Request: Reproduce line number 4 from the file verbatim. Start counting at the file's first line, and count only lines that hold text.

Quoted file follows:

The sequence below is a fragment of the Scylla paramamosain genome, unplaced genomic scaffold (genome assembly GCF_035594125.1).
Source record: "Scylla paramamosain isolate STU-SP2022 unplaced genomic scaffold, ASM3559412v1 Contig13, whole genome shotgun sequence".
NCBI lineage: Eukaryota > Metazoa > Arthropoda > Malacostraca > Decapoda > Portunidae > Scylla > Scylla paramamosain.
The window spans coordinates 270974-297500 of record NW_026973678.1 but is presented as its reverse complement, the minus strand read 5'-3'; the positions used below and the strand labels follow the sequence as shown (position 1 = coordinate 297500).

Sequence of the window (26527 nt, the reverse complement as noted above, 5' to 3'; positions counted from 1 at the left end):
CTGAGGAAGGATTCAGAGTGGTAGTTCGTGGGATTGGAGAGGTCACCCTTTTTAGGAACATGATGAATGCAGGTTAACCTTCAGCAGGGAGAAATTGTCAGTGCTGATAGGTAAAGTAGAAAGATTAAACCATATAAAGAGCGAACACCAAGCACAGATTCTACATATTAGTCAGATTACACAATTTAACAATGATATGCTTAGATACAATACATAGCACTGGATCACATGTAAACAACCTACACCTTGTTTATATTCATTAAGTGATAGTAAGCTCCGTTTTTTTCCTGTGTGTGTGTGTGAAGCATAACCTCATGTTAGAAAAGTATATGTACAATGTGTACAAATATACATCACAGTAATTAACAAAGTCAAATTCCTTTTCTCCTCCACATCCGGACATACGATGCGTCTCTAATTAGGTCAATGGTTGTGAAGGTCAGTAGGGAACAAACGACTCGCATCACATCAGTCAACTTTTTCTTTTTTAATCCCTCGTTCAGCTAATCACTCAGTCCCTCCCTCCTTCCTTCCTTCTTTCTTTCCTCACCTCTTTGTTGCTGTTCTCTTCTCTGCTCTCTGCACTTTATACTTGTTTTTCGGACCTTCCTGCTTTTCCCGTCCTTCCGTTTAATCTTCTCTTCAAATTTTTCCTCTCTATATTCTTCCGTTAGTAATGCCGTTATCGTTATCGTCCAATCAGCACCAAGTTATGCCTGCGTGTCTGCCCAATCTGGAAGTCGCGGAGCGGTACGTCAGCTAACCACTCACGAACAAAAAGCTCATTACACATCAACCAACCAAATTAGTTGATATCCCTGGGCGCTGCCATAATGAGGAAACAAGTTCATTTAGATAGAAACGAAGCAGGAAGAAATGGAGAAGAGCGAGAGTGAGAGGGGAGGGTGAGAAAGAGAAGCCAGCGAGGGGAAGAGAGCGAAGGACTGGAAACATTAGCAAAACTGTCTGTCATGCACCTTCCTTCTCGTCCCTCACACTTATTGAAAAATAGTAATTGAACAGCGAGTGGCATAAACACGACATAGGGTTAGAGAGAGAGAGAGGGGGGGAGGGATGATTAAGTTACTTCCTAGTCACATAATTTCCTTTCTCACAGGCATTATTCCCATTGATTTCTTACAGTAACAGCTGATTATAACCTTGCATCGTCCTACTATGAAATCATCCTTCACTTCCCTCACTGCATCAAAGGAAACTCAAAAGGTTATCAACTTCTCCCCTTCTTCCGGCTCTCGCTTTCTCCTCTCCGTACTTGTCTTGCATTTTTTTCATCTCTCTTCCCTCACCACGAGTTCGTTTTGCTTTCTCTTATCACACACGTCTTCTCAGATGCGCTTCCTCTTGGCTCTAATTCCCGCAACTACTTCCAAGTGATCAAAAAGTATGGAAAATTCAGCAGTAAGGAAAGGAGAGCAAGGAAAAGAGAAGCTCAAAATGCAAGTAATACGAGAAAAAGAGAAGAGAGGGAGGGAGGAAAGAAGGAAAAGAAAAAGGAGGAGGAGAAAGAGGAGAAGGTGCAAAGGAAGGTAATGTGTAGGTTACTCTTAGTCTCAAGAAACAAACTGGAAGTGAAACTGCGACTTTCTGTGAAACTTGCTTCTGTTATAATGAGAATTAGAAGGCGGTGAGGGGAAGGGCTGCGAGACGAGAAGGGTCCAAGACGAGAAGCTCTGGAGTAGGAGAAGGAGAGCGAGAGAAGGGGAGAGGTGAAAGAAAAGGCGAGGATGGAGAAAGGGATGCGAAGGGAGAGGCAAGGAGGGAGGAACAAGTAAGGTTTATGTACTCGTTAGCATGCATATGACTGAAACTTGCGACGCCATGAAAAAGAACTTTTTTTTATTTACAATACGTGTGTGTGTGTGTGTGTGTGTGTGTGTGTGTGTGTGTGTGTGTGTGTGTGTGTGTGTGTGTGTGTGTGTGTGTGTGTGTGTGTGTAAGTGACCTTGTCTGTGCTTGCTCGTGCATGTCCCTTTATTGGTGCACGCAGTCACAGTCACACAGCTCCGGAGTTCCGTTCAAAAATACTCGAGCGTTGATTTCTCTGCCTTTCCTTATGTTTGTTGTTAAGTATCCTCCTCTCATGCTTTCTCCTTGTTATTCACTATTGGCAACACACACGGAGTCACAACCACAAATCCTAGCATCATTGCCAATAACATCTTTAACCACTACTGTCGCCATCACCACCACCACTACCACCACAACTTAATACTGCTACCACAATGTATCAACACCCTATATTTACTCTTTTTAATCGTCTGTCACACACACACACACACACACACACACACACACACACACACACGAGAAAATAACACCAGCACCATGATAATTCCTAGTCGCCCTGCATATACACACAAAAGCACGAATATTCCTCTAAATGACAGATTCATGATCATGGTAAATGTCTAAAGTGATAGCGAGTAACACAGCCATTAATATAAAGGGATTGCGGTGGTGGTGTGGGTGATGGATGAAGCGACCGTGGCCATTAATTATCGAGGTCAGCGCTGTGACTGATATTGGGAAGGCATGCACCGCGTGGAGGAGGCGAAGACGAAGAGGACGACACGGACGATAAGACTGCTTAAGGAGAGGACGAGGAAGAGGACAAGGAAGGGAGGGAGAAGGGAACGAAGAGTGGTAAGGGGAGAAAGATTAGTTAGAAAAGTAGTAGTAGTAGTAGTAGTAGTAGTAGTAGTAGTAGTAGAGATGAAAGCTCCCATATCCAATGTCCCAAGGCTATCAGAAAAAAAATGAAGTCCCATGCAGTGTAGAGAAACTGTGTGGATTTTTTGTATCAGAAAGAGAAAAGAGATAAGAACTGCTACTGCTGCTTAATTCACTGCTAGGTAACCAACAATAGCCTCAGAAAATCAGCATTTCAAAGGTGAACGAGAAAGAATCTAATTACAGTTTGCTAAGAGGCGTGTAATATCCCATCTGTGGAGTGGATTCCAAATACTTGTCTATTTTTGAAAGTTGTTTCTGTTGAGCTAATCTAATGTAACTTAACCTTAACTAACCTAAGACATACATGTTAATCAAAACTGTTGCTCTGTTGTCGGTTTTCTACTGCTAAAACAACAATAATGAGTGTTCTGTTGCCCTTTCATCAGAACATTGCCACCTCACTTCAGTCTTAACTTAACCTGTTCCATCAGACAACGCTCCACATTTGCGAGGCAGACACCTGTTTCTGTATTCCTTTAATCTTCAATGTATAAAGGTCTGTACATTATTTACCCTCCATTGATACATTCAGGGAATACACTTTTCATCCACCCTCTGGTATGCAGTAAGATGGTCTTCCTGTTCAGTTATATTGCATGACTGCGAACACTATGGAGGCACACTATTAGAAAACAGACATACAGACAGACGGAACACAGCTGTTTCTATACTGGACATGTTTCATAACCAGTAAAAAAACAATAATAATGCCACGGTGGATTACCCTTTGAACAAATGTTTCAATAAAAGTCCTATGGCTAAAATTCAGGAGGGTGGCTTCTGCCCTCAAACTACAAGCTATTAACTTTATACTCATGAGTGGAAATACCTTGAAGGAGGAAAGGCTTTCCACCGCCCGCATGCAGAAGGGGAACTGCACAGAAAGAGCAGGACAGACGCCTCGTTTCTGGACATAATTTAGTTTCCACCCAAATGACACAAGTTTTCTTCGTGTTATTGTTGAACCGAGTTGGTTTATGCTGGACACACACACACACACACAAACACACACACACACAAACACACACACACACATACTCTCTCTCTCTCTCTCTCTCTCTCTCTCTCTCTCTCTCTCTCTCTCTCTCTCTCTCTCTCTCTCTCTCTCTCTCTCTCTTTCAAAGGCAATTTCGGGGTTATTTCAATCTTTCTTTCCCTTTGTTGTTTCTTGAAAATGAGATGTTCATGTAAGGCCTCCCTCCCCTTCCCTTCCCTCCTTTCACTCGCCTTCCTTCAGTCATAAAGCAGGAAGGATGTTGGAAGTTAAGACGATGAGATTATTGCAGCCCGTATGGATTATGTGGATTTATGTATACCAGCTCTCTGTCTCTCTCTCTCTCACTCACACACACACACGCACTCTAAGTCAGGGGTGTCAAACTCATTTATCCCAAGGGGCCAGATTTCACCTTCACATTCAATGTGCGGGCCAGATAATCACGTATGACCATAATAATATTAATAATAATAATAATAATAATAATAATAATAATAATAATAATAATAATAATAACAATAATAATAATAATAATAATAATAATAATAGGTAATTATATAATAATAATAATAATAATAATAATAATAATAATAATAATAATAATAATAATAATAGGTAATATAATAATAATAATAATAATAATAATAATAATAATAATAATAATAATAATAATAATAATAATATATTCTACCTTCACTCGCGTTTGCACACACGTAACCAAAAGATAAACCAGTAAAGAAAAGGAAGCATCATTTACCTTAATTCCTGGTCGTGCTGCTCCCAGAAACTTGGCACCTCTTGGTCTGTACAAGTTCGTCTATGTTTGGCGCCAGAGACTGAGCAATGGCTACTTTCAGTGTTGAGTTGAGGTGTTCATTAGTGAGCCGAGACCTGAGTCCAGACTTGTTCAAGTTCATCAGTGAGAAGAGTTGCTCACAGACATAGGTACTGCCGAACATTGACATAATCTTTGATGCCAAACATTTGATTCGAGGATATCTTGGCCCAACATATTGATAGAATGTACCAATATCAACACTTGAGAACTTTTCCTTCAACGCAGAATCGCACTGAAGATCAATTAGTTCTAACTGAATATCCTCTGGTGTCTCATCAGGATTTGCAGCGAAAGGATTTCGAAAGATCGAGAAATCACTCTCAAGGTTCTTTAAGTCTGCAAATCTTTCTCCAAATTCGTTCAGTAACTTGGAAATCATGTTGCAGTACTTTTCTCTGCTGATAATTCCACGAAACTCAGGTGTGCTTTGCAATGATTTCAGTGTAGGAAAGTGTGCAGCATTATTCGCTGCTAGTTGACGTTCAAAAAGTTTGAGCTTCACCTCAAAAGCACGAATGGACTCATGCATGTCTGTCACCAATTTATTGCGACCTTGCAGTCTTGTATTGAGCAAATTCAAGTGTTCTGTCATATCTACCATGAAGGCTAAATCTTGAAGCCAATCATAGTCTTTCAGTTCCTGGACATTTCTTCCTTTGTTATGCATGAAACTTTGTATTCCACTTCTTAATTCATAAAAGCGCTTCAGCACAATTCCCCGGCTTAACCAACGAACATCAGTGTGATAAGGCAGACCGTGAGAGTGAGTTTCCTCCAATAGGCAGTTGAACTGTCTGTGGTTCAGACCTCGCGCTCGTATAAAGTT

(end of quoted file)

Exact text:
The window spans coordinates 270974-297500 of record NW_026973678.1 but is presented as its reverse complement, the minus strand read 5'-3'; the positions used below and the strand labels follow the sequence as shown (position 1 = coordinate 297500).